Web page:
10 Tips for Avoiding Common Scams

  1. This is how jobs work: the employer pays the employee, not the other way around. As soon as a job offer involves you paying for “materials,” or even being sent a check to cover said materials, making a purchase, then sending the difference back, that job does not exist.
  2. On a related note, “cash this check then wire (or bank transfer, or Venmo, etc.) some or all of it back to me,” for any reason whatsoever, is a scam 100% of the time.
  3. An online seller giving you their life story is a red flag, especially when it involves convoluted reasons they can’t meet in person (they work on an oil rig or are in the military) or can’t talk on the phone (recent throat surgery).
  4. Never, ever text a verification code to a stranger; the person asking for this has your username and password for something, and is trying to gain access to an account by tricking you into handing over the code that is sent when a website doesn’t recognize the device being used to login.
  5. Tech Support is never going to call you to tell you your computer has a virus. It does not matter which company they claim to be, but it’s almost always Microsoft (or “Windows Company” when they’re getting it really wrong).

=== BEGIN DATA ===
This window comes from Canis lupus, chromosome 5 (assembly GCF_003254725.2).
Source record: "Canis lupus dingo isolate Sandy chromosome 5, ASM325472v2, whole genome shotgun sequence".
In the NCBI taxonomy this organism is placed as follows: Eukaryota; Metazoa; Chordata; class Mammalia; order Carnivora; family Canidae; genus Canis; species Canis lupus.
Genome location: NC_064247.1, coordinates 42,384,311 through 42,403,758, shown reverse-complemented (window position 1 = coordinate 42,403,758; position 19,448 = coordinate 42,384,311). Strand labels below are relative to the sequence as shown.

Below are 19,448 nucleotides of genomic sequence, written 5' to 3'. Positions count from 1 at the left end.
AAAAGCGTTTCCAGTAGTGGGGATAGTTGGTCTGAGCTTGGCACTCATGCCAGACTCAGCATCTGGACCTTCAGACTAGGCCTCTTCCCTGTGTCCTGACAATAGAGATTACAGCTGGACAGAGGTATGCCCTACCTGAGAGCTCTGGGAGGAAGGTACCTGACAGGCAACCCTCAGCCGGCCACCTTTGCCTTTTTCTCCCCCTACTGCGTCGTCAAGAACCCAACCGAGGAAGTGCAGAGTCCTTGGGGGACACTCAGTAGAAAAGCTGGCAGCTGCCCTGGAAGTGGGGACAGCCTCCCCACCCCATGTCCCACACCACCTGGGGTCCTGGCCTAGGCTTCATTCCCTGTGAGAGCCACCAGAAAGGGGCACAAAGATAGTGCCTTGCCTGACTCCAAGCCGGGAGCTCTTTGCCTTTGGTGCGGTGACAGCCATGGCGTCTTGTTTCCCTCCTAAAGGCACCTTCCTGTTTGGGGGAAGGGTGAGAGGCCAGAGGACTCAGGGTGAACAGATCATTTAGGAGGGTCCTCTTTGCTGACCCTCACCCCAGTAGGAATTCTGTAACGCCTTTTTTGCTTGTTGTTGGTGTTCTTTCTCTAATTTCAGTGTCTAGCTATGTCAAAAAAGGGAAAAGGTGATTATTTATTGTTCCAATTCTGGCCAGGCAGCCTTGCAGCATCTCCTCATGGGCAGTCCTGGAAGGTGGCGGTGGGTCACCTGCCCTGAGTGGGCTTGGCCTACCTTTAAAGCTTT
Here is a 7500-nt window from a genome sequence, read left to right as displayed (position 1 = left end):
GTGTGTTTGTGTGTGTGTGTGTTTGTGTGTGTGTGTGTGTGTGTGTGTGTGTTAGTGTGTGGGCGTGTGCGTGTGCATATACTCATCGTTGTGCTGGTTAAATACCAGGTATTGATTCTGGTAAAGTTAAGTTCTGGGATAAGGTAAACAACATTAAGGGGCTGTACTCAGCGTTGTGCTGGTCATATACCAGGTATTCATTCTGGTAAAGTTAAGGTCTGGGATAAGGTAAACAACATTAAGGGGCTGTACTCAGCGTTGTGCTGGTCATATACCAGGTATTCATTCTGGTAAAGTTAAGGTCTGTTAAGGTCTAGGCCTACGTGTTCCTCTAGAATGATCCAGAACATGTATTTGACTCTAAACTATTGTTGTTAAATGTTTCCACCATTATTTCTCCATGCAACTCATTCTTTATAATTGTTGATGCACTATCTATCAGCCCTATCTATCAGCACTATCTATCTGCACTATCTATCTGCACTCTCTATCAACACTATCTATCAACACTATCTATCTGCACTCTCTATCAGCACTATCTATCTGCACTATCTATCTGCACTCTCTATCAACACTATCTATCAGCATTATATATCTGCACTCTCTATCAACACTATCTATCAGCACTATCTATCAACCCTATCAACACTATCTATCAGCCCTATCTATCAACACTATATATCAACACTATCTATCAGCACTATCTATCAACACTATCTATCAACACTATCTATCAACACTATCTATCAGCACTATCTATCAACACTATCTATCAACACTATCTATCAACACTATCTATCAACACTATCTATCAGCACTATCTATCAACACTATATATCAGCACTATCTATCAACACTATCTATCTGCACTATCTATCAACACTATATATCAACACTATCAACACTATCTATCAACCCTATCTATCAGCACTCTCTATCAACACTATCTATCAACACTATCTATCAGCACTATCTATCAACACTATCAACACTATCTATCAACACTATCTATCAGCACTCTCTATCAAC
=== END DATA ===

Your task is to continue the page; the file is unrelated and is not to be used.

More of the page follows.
6. You did not win the lottery if you did not purchase a lottery ticket.
  7. Famous billionaires do not pick random people to give huge amounts of cash to.
  8. A lot of romantic relationships start online now. However, as soon as they start asking you to wire money, or to receive money and transfer the funds to others, cut off all contact because you are being scammed. Tip #3 applies here as well – constant excuses as to why they can’t meet in person or talk on the phone are major red flags.
  9. Never pay for a pet that you are not allowed to meet in person first. Zero exceptions. The “breeder” having a website with photos of purebred cats or dogs proves absolutely nothing.
  10. If you ever do fall victim to a scam, beware of recovery scams afterwards. This includes the same scammer calling back to offer a refund (that will still somehow involve you paying them). When you lose money in this way, it’s gone. Anybody offering help recovering your losses is just trying to double-dip.